9 Ways to Cancel a Purchase Contract in Arizona

When it comes to buying a home, there’s a crucial step that involves putting down a good faith deposit, also known as earnest money, once you’ve gone under contract. This deposit is typically held in a neutral escrow account, safeguarding it until the deal is finalized. However, circumstances can change, and you might find yourself wondering how to exit the contract without losing your earnest money.

In this comprehensive guide, we’ll explore nine legitimate ways to safely exit a real estate contract and ensure you get your earnest money refunded in full. Whether you’re a prospective homebuyer or just curious about the intricacies of real estate contracts, we’ve got you covered.


Buyer Contingency Addendum: Your Safety Net

One of the most effective ways to protect yourself as a homebuyer is by utilizing the Buyer Contingency Addendum. This contingency allows you to safeguard your earnest money by making your home purchase contingent upon the sale or closing of your current home. This is especially valuable for those who can’t qualify for two mortgages simultaneously. If your current home sale falls through, and the seller agrees to sign the Buyer Contingency Addendum, you can get your earnest deposit back without penalties.


Due Diligence Period: The Inspection Window


Buyers have a critical period known as the Due Diligence Period during which they can inspect the home thoroughly. This period usually lasts for 10 days, but in today’s fast-paced market, it can be shorter or even waived. During this timeframe, you can cancel the contract for almost any reason and complete a form called the BINSR (Buyer’s Inspection Notice and Seller’s Response). Ensure your reason for cancellation relates to the property’s condition, not external factors.


Appraisal Contingency: Protecting Your Investment

The appraisal contingency can come into play when the property’s appraised value falls short of the purchase price. In such cases, the buyer has five days to notify the seller and receive a return of the earnest deposit. While this isn’t a deliberate method of cancellation, it’s a safeguard for buyers, particularly in markets where home values are rapidly rising.


SPUDs: Seller’s Property Disclosure Statement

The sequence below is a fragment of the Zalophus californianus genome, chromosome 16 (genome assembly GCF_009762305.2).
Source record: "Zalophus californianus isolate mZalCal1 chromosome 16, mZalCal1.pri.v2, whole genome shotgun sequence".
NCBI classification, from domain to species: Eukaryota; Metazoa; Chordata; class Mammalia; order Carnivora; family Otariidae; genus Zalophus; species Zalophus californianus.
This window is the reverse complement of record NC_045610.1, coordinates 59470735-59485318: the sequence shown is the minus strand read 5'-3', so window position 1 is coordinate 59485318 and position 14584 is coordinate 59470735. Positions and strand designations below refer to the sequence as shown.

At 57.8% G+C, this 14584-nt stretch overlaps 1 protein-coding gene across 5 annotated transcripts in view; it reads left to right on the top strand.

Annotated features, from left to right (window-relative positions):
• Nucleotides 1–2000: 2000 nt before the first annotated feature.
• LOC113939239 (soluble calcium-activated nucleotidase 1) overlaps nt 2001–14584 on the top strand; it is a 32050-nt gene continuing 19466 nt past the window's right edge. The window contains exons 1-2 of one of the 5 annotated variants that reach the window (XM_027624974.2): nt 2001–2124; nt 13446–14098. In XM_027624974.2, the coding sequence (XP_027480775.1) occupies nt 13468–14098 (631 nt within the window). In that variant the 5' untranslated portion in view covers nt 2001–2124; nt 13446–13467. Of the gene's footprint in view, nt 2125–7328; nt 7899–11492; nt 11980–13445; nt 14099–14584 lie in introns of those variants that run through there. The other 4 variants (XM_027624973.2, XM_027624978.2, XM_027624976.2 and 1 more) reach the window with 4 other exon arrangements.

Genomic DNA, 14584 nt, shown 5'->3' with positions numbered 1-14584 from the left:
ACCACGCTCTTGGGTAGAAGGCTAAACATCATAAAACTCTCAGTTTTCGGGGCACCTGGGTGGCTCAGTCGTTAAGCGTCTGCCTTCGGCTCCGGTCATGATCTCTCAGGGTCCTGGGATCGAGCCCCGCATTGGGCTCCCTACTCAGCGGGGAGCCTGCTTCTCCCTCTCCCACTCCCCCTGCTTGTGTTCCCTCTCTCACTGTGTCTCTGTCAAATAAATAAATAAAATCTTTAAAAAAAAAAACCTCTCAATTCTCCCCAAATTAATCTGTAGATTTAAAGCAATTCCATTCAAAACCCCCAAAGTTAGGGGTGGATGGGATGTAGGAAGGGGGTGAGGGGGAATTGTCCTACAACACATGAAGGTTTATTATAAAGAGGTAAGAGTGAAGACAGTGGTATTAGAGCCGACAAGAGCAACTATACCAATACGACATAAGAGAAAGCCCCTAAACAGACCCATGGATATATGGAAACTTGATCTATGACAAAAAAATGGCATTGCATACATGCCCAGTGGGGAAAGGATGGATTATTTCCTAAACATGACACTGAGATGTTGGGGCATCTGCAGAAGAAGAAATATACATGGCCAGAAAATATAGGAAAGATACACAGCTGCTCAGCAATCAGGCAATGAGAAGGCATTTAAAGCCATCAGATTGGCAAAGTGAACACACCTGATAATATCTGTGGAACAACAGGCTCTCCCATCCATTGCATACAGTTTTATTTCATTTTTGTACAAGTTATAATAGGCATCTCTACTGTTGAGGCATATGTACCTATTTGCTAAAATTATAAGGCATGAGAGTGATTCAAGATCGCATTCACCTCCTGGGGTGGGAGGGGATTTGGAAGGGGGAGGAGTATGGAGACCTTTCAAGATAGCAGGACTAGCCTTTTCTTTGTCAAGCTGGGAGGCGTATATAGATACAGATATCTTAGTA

The SPUDs, or Seller’s Property Disclosure Statement, is a document where sellers should disclose any known issues or defects with the property. Buyers have the right to cancel the contract within five days of receiving this document if they discover something alarming. It’s crucial to review SPUDs carefully for any red flags.


Loan Contingency: A Safety Net for Financing


If your loan application is denied by the bank or lender you’re working with, this serves as grounds for a refund of your earnest deposit upon contract cancellation. Loan denial can occur for various reasons, such as a job loss, interest rate changes, or new debts. Remember, buying that Ferrari while waiting for your home to close is not advisable!


Title Commitment: Uncovering Property Rights

Upon receiving the title commitment from the escrow or title company, you have up to five days to cancel the contract. This could be useful if you discover unexpected property rights, such as an easement that allows others to access your yard.


CC&Rs: HOA Rules and Restrictions


CC&Rs, or Covenants, Conditions, and Restrictions, are rules imposed by homeowners’ associations (HOAs). If you disagree with any HOA rule, you can use it as grounds for contract cancellation. It’s important to read through the CC&Rs to ensure you’re comfortable living under these regulations.


Insurance Claims Report: Uncovering Past Issues


The Insurance Claims Report, which the seller must provide, discloses any insurance claims made on the property in the past five years. If you find significant issues like a major water leak that caused substantial damage, you can cancel the contract.


Custom Clauses: Tailoring the Contract to Your Needs


You can add custom clauses to the purchase contract as contingencies. While some ideas, like a contract contingent upon the Phoenix Suns winning the championship, might be outlandish and challenging to get accepted, custom clauses can address specific concerns or unique situations.


Can the Seller Cancel on the Buyer?

Buyers often wonder if sellers can cancel on them after going under contract. While sellers can theoretically cancel and accept a better offer, doing so may expose them to a lawsuit and breach of contract claims. This discourages most sellers from canceling a contract once it’s in place.


In conclusion, understanding the various contingencies and provisions within a real estate contract is essential for both buyers and sellers. These safeguards ensure that if unforeseen circumstances arise, you can exit the contract without losing your earnest money. Always consult with a real estate professional or attorney for guidance on your specific situation, and remember that real estate laws can vary by location.